When Dublin's grunge festival was pure Nirvana
Any piece of radio which opens with a snippet of 'Smells Like Teen Spirit' is automatically gold in my book. So it was with this week's 'Hidden Histories' on On the Record (Newstalk, Sun 11am), in which historian Donal Fallon looked back at the 1990s Dublin-based grunge festival Sunstroke.
It was somewhat disturbing to be reminded by Donal that "the 1990s is now history" - it's not really, is it? It couldn't be - but that aside, this was as mightily entertaining as, well, 'Smells Like Teen Spirit'.
Times change and tastes change, he said, and festival line-ups always reflect the charts of the time. So, while Electric Picnic might nowadays be dominated by electronica and hip-hop, Sunstroke was "riding the wave" of the seminal Seattle sound.
Ireland's first outdoor festival, Donal said, didn't take place until 1970, but we "got good at it very quickly" and are now "a festival-mad people - which is ironic, given the weather we have." Sunstroke, he added wryly, was a very optimistic name for an Irish festival.
It ran for a few years from 1993, with tickets for the first event £23.75 - quite a lot in those penurious days. Tony Connelly of this newspaper wrote of Sunstroke: "It's clear that something phenomenal is happening in Ireland". That opening 'Teen Spirit' riff alone merits the term, sure.
On the weekly 'Tell Me Why' section of Moncrieff (Newstalk, Mon-Fri 2pm), they were asking: why do sign languages differ around the world? Which is a very good question.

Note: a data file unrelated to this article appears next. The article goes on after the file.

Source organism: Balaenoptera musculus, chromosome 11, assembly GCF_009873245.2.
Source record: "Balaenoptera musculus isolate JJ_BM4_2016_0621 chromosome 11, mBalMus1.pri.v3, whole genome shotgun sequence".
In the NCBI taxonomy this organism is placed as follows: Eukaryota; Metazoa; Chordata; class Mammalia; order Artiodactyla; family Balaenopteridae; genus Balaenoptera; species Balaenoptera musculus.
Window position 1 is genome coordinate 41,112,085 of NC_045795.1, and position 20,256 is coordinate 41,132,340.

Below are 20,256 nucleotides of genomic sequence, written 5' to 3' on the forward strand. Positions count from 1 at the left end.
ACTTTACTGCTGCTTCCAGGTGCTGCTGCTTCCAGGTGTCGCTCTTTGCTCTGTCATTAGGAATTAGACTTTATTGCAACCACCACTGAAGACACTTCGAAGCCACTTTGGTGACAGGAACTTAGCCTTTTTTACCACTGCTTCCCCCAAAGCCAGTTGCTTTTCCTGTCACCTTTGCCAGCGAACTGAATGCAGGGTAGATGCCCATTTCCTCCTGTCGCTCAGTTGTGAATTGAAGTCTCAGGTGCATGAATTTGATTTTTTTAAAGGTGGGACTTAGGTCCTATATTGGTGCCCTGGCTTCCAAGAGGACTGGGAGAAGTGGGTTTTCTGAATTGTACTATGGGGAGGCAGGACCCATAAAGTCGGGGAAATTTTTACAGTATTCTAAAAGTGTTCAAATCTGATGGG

You'd imagine that here at least is one area where the entire planet could communicate easily. But according to our expert, Dr Graham Finlay, of UCD's School of Politics and International Relations, British and American sign language (for instance) can't talk to each other - their alphabets are different.
Ultimately, he explained, it was only when they formed coherent communities that deaf people developed sign language. So, rather like with the spoken version, different forms sprung up in different places.
The first sign language is believed to have been created on Martha's Vineyard in the US. The most famous, Graham reckoned, was established by The Abbé Charles-Michel de l'Épée in Paris.
Apart from answering the question, this was a fascinating history of a fascinating subject: language itself. Graham ranged over its origins, the story of Adam and Eve, Hebrew scholars' search for the first language, the philosopher John Locke, how Indo-European tongues derived from a group of nomads who traversed the continent and supplanted the natives, and much more.
Some scholars, he said, believe that language originated in gesture; others that it came from song. And there's a social quality of language: it's based around trust, because words (as we know) can deceive. I found it all hugely interesting. And such a pleasure to be enlightened by a clever person who knows their stuff and wears their learning lightly.
The rise of the machines - or self-driving cars, at least - was addressed on Today with Sean O'Rourke (Radio 1, Mon-Fri 10am). A US woman was recently killed by one of these - as Anton Savage explained - cars with "the capability to drive themselves", though not unsupervised.
Oddly, the bad publicity hasn't scuppered the idea of self-drive cars. Author Christian Wolmar is firmly against this "technology that nobody wants, doesn't work and is not living up to expectations. Why are we developing technology which will put tens of thousands of people out of work, which nobody has asked for?"
Hard to argue with that, really.